So Jesus said to them, “When you have lifted up the Son of Man, then you will know that I am he, and that I do nothing on my own authority, but speak just as the Father taught me.  And he who sent me is with me. He has not left me alone, for I always do the things that are pleasing to him.  As he was saying these things, many believed in him. Jesus therefore was saying to those Jews who had believed Him, “If you abide in my word then you are truly disciple of mine. And you shall know the truth and the truth will set you free

– John 8:28-32

Truth is a moving target in our culture. People want to define their own truth and shape it like a shadow in the night. It is often fuzzy, self-serving and the truth that I demand of others is often not the same truth I am willing to submit to. People have a hard time living within their own rules.

I happen to talk with a person the other day who had a pretty wide open but superficial perspective of truth. He had a bit of a mouth on him but claimed to believe in Jesus and went to church. I asked him what kind of church he attended. His answer: a unity church.

He went on to explain that he thought that every religion had good stuff in it. He talked about his sister who had joined the Moron church and it had dramatically changed the way she lived. Her experience seemed to validate the goodness of that religion. But he was adamant that every religion, including Christianity had some good things in it. He proposed that Jesus taught us how to be nicer to one another and set a great example of how to care for people, especially those that do not fit the norm in our cultural paradigm.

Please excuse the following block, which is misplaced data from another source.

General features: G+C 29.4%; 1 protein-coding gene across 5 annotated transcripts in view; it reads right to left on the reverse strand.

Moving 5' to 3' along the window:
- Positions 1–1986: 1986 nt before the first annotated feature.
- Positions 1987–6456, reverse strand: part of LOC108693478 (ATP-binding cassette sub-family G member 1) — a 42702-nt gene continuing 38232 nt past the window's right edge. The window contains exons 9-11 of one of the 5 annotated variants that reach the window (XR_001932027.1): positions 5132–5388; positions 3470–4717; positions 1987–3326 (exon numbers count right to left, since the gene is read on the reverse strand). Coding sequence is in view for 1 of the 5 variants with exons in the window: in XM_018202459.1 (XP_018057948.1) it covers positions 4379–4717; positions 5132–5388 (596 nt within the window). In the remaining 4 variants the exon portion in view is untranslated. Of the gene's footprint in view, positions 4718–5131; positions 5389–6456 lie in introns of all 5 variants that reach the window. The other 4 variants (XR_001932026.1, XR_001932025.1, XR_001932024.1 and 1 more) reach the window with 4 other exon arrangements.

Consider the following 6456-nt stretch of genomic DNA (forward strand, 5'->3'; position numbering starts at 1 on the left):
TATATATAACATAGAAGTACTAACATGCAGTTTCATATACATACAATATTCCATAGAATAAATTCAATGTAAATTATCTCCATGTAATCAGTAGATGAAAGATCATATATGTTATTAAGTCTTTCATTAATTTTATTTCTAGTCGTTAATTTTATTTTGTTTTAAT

It was at this point that I told him that I was a pastor which took him back a bit. He acknowledge that I probably knew more about this stuff about Jesus than he did, to which I said that was probably true.   He kept trying to convince me that every religion has some good and no one group can claim that they are the only ones who have the right answers or truth itself.  I commented that since a number of the religions strong contradict one another they all can’t be right. He sought to justify that since different people created religions then none of them have all the answers. We simply need to take the best from each one and work harder at helping one another.

I won’t go into the whole conversation but this is a good example of the need to know truth. When we interact with others, many people want to be nice, think the best of people and create their own truth. It is the “let’s just get along” theology and if you know anything about a unity church that is their call to unity and peace – everyone is basically good, every religion can contribute something to the betterment of our culture and world.

Sounds nice but the problem is that religion does tend to be man-made. I proposed to him that I was not committed to religion at all and even Jesus tore down the hypocrisy of the religion of the Pharisees and Scribes (Matthew 23; Colossians 2:16-23). Religion has some attraction to it because it looks like it is aimed at doing what is good and true. But when everyone gets to pick and choose the truth that works for them it can be self-deceiving. They may figure out a way to journey through life that they feel is viable but at the end of the road they need to stand before Christ.  The great fear is that there are going to be people who say, Lord, Lord, look at all we did for you! Look at all these amazing things we did for others! Unfortunately, the greater danger is that Jesus will say that He never knew them.